Georgia Tech Virginia Tech Football

Georgia Tech defender Lance Austin (17) breaks up a pass intended for Virginia Tech tight end Bucky Hodges (7) during the first half of an NCAA football game in Blacksburg, Va., Saturday, Nov. 12 2016. (Matt Gentry/The Roanoke Times via AP)

There was a time when Notre Dame’s secondary was vulnerable to the big play.

Fans may recall, despite their best efforts to wipe the month of September from their collective memory, that the Irish defense surrendered eight passing plays of at least 30 yards in its first four games, three of which were losses.

Then, Brian Kelly fired defensive coordinator Brian VanGorder and replaced him with Greg Hudson.

And poof, everything changed.

The following week, in a 50-33 road victory over Syracuse, which ranks 12th nationally in passing yards per game, Notre Dame allowed two more passing plays of 30 yards or more.

In the five games since, there have been zero.

Zero.

And yes, there are reasons for the sudden defensive surge beyond a swift, drastic improvement. For one thing, Notre Dame’s last two opponents — Army and Navy — run the triple option and have yet to fully embrace the forward pass. The torrential effects of Hurricane Matthew, too, effectively neutered NC State’s passing attack in a 10-3 anomaly on Oct. 8.

But Kelly has also emphasized that a shift in defensive coordinator has simultaneously yielded a shift in defensive approach, with the Irish scheming to take fewer defensive chances and keep the football in front of them.

That’s something Virginia Tech is plenty familiar with.

“People are trying to keep the ball in front of them a little bit more than they were,” said first-year Virginia Tech head coach Justin Fuente, who takes his team to South Bend to meet the Irish on Saturday. “I don’t remember exactly the order of the games, but we hit a span where people were playing us pretty tight, and we had a couple weeks where we had some big plays.

“It seems to me that people are trying to keep the ball in front of them a little more and force us to execute on a consistent basis.”

That defensive approach has taken its toll, as Virginia Tech — which averages 33.4 points per game this season — has averaged just 22 points in its last two games, the most recent being a surprising 30-20 home loss to Georgia Tech last weekend.

In its first eight games of the season, Virginia Tech (7-3) registered 19 offensive plays from scrimmage of at least 30 yards.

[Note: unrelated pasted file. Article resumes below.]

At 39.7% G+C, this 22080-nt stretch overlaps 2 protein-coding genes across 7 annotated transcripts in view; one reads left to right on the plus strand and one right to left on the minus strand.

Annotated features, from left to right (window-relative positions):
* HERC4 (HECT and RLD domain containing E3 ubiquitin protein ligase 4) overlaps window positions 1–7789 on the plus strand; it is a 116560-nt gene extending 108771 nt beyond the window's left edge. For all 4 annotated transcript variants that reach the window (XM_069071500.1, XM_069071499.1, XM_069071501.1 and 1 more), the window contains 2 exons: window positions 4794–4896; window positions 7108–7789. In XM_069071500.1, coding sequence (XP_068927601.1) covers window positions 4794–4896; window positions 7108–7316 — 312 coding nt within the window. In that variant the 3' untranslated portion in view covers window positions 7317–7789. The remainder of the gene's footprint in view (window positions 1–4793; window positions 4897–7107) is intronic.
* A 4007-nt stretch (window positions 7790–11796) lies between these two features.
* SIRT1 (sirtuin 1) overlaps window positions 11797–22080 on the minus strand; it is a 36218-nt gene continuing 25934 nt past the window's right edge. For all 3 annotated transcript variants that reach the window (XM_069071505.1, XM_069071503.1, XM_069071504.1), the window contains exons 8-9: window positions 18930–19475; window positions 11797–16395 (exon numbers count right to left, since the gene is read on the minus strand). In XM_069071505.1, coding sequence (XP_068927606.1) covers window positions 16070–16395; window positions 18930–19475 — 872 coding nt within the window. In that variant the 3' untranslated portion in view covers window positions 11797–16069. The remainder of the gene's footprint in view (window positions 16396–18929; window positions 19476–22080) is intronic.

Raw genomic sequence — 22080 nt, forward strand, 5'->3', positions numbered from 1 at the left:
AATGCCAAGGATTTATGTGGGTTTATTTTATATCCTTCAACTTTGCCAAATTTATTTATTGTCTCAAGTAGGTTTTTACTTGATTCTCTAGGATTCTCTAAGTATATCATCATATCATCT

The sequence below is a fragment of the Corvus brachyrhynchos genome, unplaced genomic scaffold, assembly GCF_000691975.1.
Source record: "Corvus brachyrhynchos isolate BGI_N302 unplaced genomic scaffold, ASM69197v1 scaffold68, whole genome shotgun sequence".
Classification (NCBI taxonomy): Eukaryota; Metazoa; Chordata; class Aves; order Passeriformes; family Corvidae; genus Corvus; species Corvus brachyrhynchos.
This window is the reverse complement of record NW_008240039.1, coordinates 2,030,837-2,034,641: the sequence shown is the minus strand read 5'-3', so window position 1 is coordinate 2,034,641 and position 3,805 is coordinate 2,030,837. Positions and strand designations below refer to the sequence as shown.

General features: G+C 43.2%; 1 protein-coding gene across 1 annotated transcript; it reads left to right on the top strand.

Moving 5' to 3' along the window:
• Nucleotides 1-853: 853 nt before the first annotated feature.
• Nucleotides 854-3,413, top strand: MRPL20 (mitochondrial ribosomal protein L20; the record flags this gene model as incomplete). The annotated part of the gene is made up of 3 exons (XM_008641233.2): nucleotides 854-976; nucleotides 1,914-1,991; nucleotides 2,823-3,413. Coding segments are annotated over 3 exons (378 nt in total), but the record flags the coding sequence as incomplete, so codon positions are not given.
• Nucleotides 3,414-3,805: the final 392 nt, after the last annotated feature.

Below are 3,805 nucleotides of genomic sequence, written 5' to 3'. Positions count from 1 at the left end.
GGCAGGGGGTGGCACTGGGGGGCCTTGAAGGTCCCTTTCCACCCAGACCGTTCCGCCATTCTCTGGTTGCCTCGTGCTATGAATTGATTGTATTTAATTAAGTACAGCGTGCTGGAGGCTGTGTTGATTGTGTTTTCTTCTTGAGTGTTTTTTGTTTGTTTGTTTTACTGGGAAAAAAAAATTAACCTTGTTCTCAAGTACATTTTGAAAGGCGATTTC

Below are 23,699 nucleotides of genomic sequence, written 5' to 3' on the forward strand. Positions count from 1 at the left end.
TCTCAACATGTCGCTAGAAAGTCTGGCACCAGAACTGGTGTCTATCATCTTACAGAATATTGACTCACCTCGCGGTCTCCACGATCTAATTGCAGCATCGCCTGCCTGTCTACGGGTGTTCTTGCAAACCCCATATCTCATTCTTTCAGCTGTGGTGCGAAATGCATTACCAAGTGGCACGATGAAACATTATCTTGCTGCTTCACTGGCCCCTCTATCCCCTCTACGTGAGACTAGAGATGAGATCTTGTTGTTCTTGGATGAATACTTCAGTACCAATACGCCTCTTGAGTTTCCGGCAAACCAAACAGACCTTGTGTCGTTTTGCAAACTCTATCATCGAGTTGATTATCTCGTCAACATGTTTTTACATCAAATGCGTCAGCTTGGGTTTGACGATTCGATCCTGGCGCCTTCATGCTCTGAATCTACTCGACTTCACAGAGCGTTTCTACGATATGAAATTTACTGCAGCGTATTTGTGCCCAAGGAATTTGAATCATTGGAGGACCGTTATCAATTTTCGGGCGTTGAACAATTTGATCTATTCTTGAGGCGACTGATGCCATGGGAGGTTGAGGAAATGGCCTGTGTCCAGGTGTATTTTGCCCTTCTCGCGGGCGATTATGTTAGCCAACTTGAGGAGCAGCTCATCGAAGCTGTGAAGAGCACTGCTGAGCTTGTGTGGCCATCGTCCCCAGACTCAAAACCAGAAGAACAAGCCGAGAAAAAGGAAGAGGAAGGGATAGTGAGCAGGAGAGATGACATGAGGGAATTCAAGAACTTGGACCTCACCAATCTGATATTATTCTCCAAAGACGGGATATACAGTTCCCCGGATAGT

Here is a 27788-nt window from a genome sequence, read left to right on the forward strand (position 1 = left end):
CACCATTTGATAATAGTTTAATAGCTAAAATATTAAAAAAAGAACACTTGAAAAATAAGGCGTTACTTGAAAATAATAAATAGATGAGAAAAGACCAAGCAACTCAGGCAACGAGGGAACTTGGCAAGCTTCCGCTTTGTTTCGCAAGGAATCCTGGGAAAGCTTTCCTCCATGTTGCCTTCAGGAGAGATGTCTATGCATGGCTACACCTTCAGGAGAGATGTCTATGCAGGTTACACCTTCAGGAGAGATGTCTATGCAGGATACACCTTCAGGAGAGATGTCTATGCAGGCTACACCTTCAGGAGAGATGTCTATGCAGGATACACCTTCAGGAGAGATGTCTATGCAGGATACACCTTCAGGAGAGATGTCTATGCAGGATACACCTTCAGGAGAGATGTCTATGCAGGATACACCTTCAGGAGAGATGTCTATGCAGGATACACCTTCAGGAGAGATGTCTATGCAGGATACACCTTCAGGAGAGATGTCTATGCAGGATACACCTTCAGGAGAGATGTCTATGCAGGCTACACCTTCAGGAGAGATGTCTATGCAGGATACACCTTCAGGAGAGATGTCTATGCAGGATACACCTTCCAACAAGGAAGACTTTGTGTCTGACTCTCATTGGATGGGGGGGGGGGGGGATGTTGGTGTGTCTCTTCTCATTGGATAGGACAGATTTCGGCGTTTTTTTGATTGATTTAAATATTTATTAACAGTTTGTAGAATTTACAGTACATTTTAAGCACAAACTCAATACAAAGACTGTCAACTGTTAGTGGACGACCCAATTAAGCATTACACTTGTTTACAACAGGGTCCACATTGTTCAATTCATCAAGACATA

In the last two games, there have been zero.

“As the season went on, we knew that teams would try to not let us take the roof off of the defense and things like that,” said junior wide receiver Isaiah Ford, who passed Jarrett Boykin to become the program’s all-time leader in receptions in last week’s loss to Georgia Tech.

“We’re just going to have to get more plays with yards after the catch. That starts in my room with me, Cam (Phillips), C.J. (Carroll) and Bucky (Hodges). We have to accept that challenge and try to make more plays when we get the ball in our hands.”

The Hokie playmakers are certainly capable. A 6-foot-3, 238-pound junior quarterback, Jerod Evans ranks 13th nationally in passing efficiency, 10 spots ahead of Notre Dame junior DeShone Kizer. He has thrown for 2,519 yards and 22 touchdowns with just four interceptions, while also leading the team with 608 rushing yards and six scores in his first season after transferring to Virginia Tech from Trinity Valley Community College.

The 6-2, 195-pound Ford leads the Hokies with 58 catches, 795 yards and seven touchdowns. Massive 6-7, 245-pound tight end Bucky Hodges (514 receiving yards, five touchdowns) is an undeniable red zone threat.

Virginia Tech has the pieces. But can it make explosive plays?

“We just all have to look ourselves in the mirror and see what we have to do better, and do that,” said Virginia Tech senior running back Sam Rogers. “We need to take a self-check and realize what we have to do moving forward.

“We’ll do better. I’m really confident in that.”

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Twitter: @mikevorel